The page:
The Panama Papers, published today in an unprecedented data leak, confirmed once again that it is the super-rich and not the super-poor that are causing the real headache for Britain.
Russian president Vladimir Putin has been caught up in a $2 billion offshore trail and a raft of wealthy UK residents have also been implicated, including David Cameron’s father and three senior Tory figures.
UK tax fraud costs government £16 billion a year according to HMRC, which makes up almost half of the total £34bn “tax gap”, which is the difference between the revenue that should be collected each year and the amount actually received.
The cost of benefit fraud is a fraction of that, yet tomorrow night we won’t be sitting down to watch a programme exposing the numerous people named and shamed in the report, but rather Benefits By The Sea, a programme on Jaywick, one of the most deprived areas in the country.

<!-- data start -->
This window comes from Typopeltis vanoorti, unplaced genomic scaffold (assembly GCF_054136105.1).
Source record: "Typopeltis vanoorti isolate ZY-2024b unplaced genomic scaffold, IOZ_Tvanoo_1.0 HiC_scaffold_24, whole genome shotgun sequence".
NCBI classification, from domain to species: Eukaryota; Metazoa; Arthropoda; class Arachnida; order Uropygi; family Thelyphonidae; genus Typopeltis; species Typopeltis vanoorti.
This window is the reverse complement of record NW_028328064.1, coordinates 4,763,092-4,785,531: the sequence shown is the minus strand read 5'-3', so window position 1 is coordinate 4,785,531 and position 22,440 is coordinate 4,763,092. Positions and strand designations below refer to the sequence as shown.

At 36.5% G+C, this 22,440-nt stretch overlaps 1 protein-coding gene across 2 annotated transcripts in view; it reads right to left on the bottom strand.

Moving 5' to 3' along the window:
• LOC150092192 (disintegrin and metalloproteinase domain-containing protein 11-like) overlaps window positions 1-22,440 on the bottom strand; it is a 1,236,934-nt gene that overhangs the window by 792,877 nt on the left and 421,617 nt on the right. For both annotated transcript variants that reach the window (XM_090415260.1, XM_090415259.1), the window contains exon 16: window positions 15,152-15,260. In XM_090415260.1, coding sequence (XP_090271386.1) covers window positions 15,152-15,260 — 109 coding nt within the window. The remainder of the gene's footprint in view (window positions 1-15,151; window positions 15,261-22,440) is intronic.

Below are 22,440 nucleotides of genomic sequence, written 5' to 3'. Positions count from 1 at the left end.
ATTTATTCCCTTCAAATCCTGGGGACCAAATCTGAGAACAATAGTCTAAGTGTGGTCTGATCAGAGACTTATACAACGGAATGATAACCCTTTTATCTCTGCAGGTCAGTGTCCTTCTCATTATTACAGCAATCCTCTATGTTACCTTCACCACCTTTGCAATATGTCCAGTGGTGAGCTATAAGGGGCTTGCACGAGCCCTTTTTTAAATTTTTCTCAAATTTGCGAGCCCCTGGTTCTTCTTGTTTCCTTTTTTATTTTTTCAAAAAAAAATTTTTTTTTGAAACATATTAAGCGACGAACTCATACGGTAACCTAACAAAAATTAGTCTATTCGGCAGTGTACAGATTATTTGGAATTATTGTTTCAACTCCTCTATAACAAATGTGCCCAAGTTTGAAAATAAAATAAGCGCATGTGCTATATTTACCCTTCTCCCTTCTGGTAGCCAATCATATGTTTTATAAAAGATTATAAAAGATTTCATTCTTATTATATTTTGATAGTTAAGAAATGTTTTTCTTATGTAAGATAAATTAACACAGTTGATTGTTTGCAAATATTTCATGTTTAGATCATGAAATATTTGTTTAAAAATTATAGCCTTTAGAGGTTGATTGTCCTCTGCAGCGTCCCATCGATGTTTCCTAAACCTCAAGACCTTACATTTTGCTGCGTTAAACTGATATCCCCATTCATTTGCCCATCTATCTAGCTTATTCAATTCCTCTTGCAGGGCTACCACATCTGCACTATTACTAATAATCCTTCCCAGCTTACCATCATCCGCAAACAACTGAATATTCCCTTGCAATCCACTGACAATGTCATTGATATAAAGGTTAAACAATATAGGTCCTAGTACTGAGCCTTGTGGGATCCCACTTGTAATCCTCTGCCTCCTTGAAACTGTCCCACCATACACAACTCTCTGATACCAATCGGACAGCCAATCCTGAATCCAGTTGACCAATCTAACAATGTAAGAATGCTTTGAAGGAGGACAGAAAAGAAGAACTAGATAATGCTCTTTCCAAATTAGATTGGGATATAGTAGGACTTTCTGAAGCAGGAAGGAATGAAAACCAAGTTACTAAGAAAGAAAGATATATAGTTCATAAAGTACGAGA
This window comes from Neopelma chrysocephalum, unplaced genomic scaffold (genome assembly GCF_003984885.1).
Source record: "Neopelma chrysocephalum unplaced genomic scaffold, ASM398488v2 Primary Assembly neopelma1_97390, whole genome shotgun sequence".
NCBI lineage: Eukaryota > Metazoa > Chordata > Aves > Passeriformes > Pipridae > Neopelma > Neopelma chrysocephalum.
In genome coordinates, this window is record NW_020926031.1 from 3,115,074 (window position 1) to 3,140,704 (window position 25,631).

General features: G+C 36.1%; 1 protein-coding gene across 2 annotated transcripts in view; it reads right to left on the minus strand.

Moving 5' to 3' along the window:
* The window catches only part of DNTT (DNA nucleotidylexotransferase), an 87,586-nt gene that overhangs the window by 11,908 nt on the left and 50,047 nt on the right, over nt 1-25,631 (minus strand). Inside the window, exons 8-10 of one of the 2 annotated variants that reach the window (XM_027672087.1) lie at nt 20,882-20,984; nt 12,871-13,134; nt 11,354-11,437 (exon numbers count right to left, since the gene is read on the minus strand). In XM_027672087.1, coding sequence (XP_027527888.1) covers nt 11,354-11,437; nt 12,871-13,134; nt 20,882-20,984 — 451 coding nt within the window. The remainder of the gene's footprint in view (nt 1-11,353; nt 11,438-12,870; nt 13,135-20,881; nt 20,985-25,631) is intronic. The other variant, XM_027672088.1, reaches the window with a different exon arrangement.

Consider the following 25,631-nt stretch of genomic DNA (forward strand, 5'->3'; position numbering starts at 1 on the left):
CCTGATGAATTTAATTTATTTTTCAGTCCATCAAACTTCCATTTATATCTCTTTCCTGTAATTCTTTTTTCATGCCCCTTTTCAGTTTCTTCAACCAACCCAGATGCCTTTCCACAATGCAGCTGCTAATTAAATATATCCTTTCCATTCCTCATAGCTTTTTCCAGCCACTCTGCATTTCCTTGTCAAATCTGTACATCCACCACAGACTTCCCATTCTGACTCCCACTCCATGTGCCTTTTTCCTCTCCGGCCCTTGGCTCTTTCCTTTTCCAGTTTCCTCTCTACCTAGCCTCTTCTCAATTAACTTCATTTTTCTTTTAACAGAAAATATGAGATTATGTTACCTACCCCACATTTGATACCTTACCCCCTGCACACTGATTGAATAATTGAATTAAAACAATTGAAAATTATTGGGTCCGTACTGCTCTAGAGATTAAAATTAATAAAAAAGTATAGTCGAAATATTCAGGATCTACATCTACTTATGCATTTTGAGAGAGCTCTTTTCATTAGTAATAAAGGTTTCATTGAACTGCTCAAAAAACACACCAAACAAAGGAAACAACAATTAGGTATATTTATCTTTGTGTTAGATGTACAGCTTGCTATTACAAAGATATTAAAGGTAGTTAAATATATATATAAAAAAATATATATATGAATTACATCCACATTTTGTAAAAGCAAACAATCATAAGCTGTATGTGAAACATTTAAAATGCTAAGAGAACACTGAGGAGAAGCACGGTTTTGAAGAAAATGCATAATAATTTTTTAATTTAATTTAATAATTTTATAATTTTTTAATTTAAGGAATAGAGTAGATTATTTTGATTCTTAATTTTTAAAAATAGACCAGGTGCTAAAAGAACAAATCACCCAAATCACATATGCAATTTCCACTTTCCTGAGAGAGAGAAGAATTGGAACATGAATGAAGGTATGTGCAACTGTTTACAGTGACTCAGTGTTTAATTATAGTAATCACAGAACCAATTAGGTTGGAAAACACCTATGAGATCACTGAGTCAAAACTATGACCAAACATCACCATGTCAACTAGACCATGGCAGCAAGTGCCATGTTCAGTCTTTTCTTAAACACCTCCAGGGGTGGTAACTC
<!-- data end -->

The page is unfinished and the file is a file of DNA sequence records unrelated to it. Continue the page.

There has been a plethora of benefit programmes rearing their ugly face on our TV screens. Benefit Busters, Benefits Britain, the Big Benefits Handout, Benefits Street to name just a few. But with newly-leaked documentation of people cheating the system out of countless millions of pounds, will we start publicly stringing up the avoiders in the same way we string up the claimers?